I could have sworn I had written about my concerns about the Stand Your Ground laws after Florida passed it, long before the shooting and killing of Trayvon Martin by George Zimmerman. Can’t find it. So I’ll cheat, and expand on this document from the government of the state of Connecticut.
The Castle Doctrine and “stand-your-ground” laws are affirmative defenses for individuals charged with criminal homicide. The Castle Doctrine is a common law doctrine [going back to English common law] stating that an individual has no duty to retreat when in his or her home, or “castle,” and may use reasonable force, including deadly force, to defend his or her property, person, or another. [There was a case a few years ago where some drunk guy wandered into someone’s home in western New York at 1 a.m. The intruder was shot and killed, and no charges were filled.] Outside of the “castle,” however, an individual has a duty to retreat, if able to do so, before using reasonable force.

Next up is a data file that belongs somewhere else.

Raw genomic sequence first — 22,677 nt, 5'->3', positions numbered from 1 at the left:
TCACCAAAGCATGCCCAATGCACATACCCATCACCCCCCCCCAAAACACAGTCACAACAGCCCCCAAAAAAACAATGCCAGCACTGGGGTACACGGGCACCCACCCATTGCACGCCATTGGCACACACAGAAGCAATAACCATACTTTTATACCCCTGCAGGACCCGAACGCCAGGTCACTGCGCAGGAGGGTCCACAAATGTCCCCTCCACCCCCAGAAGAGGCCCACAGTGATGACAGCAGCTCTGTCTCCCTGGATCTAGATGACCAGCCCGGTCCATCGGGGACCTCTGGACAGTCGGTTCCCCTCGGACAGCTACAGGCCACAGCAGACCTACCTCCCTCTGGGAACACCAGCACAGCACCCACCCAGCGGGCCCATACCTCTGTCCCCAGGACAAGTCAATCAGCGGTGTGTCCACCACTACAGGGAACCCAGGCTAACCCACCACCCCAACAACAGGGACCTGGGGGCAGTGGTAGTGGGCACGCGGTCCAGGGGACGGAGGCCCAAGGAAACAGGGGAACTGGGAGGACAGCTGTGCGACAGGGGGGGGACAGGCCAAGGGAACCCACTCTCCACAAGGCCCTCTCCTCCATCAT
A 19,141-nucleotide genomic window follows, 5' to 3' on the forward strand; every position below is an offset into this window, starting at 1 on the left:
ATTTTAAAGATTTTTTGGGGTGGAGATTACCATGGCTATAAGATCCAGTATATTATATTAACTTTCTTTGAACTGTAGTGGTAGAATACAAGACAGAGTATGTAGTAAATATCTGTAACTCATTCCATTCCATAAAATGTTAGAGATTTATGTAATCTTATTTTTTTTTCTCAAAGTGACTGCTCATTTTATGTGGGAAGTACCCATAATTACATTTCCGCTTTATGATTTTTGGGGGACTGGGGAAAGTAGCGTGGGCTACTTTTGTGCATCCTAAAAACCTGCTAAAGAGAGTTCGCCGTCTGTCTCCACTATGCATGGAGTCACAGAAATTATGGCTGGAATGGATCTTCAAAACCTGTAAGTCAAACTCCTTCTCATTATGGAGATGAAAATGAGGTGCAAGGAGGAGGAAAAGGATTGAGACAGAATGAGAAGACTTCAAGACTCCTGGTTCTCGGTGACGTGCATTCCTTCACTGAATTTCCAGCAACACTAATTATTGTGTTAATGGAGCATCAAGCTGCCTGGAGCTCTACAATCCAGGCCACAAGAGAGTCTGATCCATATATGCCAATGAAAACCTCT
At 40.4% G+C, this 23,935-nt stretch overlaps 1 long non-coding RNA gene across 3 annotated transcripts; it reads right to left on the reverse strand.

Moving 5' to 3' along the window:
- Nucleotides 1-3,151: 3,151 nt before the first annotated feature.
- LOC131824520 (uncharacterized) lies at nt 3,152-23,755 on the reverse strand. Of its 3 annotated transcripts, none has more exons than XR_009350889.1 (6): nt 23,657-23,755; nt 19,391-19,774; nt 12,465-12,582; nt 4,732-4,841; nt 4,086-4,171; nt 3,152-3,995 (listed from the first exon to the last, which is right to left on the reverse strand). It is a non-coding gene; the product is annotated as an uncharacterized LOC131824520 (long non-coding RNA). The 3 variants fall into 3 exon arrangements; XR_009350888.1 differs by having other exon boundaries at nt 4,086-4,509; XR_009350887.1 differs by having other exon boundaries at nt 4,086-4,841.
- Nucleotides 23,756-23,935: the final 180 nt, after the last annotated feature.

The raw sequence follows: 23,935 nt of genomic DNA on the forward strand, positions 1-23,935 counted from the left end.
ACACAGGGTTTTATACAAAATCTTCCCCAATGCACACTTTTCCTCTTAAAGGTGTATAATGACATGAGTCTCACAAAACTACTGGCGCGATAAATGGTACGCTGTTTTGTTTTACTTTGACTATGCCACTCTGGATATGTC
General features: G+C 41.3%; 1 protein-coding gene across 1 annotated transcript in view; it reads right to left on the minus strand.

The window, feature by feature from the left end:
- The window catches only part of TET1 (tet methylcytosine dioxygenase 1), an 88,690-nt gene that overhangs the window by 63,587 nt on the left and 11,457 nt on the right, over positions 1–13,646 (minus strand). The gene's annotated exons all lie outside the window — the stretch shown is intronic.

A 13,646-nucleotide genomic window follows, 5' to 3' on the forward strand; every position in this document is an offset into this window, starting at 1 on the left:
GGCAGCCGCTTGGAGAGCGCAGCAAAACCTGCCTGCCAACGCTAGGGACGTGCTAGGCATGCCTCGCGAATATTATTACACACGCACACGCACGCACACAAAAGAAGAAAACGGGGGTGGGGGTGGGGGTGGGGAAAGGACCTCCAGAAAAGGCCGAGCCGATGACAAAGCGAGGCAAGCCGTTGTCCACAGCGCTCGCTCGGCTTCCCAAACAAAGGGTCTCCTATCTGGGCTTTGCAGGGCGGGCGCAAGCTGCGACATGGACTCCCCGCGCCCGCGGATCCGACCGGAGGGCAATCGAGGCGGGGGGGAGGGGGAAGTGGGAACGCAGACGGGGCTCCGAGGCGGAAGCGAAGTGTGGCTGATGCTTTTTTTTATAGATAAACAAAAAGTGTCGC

Stand-your-ground laws, by comparison, remove the common law requirement to retreat outside of one’s “castle,” allowing an individual to use force in self-defense when there is reasonable belief of a threat. [Note this important distinction; one does not have to walk away from the conflict.] Deadly force is reasonable under stand-your-ground laws in certain circumstances, such as imminent great bodily harm or death.
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